A decision matrix, also known as a "decision-making matrix" or a "evaluation matrix," is a tool used to evaluate and prioritize different options or alternatives. It is a table that is used to compare and evaluate different options based on a set of criteria, and is often used in project management and strategic planning. The matrix typically includes a list of options, a list of criteria, and a scoring system for evaluating each option based on the criteria. The scores are then used to rank or prioritize the options, making it easier for decision-makers to choose the best course of action.
How to create decision matrix?
The procedure is as follows:
- Identify the options: Clearly define the different options or alternatives that you are considering.
- Define the criteria: Determine the factors that are important to the decision. These could include cost, feasibility, impact, and so on.
- Assign weights to the criteria: Prioritize the criteria by assigning a weight to each one, based on its importance to the decision.
- Score each option: For each option, evaluate how well it meets each criterion. This can be done using a scale, such as a 1-10 rating, or a simple pass/fail assessment.
- Multiply the scores by the weight: Multiply the score for each option by the weight assigned to the corresponding criterion.
- Sum the weighted scores: Add up the weighted scores for each option to get a total score.
- Compare and evaluate: Compare the total scores for each option, and use them to evaluate and prioritize the options.
- Choose a course of action: Based on the evaluation, choose the best course of action.
It is important to note that decision matrix are only one of the many tools to make a decision and should be used in conjunction with other tools and methods to make a well-informed decision.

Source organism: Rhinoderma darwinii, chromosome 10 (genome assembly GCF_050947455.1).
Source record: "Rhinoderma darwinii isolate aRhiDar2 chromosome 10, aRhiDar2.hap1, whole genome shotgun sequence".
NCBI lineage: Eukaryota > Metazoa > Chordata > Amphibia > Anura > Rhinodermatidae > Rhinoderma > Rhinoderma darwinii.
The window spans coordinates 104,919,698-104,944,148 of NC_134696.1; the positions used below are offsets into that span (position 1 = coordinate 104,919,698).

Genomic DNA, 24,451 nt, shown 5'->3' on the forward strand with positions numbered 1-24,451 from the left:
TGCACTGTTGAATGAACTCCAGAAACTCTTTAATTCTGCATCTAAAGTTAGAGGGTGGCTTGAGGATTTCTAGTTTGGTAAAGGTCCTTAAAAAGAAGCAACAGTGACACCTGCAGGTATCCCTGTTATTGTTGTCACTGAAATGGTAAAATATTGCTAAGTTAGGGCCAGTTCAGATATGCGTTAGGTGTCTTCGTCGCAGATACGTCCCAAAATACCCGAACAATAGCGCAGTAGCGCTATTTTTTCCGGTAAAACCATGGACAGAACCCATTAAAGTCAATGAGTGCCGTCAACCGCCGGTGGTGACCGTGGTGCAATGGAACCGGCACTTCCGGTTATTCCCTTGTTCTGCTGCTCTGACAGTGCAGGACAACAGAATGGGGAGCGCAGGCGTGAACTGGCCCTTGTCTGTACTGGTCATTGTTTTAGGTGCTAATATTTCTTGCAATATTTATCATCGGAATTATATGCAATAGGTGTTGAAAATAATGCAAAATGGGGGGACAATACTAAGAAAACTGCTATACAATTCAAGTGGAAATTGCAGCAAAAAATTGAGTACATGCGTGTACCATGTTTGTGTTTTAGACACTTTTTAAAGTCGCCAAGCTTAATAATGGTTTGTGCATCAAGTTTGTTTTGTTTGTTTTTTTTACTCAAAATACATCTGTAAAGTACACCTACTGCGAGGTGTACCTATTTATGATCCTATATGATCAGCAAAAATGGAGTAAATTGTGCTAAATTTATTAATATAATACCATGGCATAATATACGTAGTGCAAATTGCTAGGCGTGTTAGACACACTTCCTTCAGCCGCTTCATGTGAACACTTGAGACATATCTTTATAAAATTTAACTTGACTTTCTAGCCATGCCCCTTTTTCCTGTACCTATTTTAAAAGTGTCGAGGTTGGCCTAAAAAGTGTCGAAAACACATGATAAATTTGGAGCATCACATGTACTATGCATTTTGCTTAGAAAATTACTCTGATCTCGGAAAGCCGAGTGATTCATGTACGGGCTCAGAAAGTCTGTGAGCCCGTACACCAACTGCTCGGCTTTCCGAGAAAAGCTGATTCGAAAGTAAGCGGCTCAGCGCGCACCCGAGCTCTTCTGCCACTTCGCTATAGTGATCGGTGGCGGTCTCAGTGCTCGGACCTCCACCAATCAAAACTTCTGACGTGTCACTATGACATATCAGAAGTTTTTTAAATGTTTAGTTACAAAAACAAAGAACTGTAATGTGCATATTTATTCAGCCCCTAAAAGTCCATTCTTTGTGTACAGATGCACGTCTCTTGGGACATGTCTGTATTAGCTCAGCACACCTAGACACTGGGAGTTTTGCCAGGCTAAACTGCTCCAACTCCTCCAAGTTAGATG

Example of decision matrix
Here is an example of a simple decision matrix that could be used to evaluate different job candidates:
|Criteria||Candidate A||Candidate B||Candidate C|
In this example, the options being considered are three job candidates (A, B, and C). The criteria being used to evaluate the candidates are experience, education, skills, and interview performance.
Each candidate is scored on a scale of 1 to 5 for each criterion, with 5 being the best possible score.
The scores can be multiplied by the weight assigned to each criterion to give the final score. For example, if experience is considered the most important, it could be assigned a weight of 2, education 1.5, skills 1.5 and interview 1.
The final score for each candidate can be calculated by adding up the weighted scores.
- Candidate A: (5 x 2) + (4 x 1.5) + (4 x 1.5) + (3 x 1) = 23
- Candidate B: (4 x 2) + (3 x 1.5) + (5 x 1.5) + (4 x 1) = 22.5
- Candidate C: (3 x 2) + (4 x 1.5) + (4 x 1.5) + (5 x 1) = 22
In this example, Candidate A would have the highest score and therefore be considered the best candidate for the job.
|Decision matrix — recommended articles|
|Analytic hierarchy process — Expected monetary value — Kendall coefficient of concordance — Comparative analysis — Level of complexity — Analytic network process — RAROC — Accounting rate of return — Project evaluation methods|
- Salmerona, J. L., & Smarandacheb, F. (2010). Redesigning Decision Matrix Method with an indeterminacy-based inference process. Multispace and Multistructure. Neutrosophic Transdisciplinarity (100 Collected Papers of Sciences), 4, 151.
- Kou, G., Ergu, D., & Shang, J. (2014). Enhancing data consistency in decision matrix: Adapting Hadamard model to mitigate judgment contradiction. European Journal of Operational Research, 236(1), 261-271.
- Ghorbanzadeh, O., Feizizadeh, B., & Blaschke, T. (2018). An interval matrix method used to optimize the decision matrix in AHP technique for land subsidence susceptibility mapping. Environmental Earth Sciences, 77(16), 1-19.